Review Summary: A praiseworthy mix of raw charm and honest feelings.
"Open up your murder eyes and see the ugly world that spat you out" are the first words heard out of Sean Bonnette's mouth on Christmas Island, Andrew Jackson Jihad's fifth and most recent studio album. No one is given even a split second to recover as while one might be wondering "did he really just say that?", another strident line is already flowing with passion from his lips.
To confine Andrew Jackson Jihad to a single genre would be next to impossible. The instruments one finds at their live concerts are as diverse as the wide ranging references made in their songs, with instruments including an acoustic-electric guitar, upright bass, cello, mandolin, electronic harpsichord, and an unorthodox drum set. They are a band with eclectic influences and are often labeled as folk punk or anti folk. Everything about this band hits you hard and cuts you deep. They possess obscene bordering on traumatic lyrics delivered by screeching vocals infused with rage all over a maddening collection of string and electric sounds.
At its core, Christmas Island still has the staple of all AJJ records, ambitious yet heavy lyrics. These lyrics are the most complex to date from Sean Bonnette who had not released original material in three years because of a "creative drought". The lyrics certainly return with a bang as topics include addiction, racism, poverty, family deaths, and self-loathing. As in other records, Sean seems to have a flawless and unique ability to convey the most depressing thoughts and scenarios while having our mouths not help but form a sort of wretched smile from his clever and witty mind. The journey one is taken on is dark and twisted, yet one needs to laugh not only as a coping mechanism but as a form of self realization that one is singing about such topics to connect to fellow humans.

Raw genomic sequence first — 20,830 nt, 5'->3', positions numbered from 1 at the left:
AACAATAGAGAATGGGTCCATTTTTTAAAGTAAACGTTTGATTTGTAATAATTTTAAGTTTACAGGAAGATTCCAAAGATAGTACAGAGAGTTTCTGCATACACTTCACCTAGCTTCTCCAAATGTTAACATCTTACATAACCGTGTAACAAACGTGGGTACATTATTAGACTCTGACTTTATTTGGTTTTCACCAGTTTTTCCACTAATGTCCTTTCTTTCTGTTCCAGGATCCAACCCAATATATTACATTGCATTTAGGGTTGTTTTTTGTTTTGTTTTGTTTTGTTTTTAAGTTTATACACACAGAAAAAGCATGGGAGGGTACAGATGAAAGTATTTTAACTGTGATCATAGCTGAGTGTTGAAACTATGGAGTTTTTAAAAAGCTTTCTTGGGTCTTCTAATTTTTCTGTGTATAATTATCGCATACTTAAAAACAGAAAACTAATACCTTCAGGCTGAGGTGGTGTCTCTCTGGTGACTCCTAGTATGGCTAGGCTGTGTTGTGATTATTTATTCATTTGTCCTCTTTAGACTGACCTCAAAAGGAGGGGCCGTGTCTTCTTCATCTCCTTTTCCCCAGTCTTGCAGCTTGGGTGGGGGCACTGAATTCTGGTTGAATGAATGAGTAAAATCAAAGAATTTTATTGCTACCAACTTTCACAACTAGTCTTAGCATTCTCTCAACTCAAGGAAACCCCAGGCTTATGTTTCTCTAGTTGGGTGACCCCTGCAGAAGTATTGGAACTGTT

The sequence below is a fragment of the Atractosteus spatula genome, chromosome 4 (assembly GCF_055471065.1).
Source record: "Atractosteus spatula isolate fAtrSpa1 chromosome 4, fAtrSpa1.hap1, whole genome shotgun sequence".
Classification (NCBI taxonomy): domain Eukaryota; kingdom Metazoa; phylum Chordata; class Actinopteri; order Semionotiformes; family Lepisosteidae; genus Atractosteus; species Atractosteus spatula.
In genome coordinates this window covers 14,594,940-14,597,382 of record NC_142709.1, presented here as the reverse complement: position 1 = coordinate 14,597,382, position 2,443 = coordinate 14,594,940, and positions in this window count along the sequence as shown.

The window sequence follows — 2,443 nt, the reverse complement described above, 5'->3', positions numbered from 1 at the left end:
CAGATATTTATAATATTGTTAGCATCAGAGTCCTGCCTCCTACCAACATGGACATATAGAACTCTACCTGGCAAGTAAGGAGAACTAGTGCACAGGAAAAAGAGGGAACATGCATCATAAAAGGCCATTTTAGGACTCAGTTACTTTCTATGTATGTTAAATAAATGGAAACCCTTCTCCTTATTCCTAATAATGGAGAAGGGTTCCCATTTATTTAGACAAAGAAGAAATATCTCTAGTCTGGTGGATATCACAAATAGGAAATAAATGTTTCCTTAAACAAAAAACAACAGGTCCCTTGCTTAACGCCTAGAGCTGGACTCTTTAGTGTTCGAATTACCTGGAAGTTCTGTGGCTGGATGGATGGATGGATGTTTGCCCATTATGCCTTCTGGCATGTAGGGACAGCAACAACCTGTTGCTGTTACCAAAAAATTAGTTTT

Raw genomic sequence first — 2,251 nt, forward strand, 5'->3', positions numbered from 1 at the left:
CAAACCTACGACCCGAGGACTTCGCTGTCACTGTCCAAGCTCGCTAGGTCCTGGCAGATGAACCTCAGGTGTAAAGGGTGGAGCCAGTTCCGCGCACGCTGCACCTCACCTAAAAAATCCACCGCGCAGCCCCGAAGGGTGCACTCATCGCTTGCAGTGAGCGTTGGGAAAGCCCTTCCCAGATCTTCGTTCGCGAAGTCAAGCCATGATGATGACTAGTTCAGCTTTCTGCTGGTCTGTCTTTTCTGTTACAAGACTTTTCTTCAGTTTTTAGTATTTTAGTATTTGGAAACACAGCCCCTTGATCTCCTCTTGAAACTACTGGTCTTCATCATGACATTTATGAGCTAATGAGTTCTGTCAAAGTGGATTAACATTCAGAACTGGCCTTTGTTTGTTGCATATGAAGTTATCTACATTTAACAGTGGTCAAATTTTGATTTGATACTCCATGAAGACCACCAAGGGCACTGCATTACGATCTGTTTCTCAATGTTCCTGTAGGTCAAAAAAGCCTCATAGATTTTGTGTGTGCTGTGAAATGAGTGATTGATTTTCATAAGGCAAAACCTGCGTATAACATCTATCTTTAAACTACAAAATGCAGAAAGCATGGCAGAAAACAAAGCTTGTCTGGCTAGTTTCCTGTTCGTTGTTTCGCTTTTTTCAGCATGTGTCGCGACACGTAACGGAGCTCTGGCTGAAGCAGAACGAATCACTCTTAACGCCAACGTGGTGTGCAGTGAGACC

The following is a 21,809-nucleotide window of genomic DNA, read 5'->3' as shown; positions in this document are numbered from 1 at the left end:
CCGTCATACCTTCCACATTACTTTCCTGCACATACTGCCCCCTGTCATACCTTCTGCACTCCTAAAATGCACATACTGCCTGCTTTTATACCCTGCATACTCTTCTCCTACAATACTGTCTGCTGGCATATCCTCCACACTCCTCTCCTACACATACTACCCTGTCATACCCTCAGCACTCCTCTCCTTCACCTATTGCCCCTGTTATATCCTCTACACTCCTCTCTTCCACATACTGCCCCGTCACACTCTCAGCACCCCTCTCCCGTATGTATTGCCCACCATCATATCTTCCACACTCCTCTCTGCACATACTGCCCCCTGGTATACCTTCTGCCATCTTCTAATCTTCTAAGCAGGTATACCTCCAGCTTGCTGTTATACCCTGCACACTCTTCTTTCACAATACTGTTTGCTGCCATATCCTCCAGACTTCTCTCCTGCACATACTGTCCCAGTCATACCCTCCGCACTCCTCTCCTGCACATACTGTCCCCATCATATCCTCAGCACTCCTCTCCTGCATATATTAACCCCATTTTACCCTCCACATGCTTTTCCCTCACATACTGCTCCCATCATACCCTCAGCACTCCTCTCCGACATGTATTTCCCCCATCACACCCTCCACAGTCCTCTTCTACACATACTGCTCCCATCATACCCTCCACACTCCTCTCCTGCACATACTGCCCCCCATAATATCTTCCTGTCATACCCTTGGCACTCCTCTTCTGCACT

This 12 song album also displays a further progression for Andrew Jackson Jihad who seems to never remain stagnant musically. Electronic synthesizers and piano embellishments provide innovative sounds never before heard from this group. In addition, AJJ has help from ROAR member Owen Evans and even Xiu Xiu's Jamie Stewart who has a verse on the 4th track "Coffin Dance". The collective vibe of the album seems to be vaguely positive in a peculiar way and there are new aspects to pick up on with each listen including intriguing musical melodies and genuine lyrics that delve beneath their face value.
A true "grower" of an album if there ever was one, Christmas Island can be enjoyed upon first listen, but it cannot be truly understood without multiple visits. Sean Bonnette provides no answers to the horrific questions he asks, but rather gives everyone a ominous tour they never signed up for but felt satisfied with nonetheless. The frontman works at a soup kitchen in his spare time, references Vonnegut Jr, and screams lyrics so personal that we can't help but commend his truly self aware perspective of life. The tortuous tales he shows us are all too real and this is one of the many reasons Christmas Island succeeds as an album in an truly incredible way.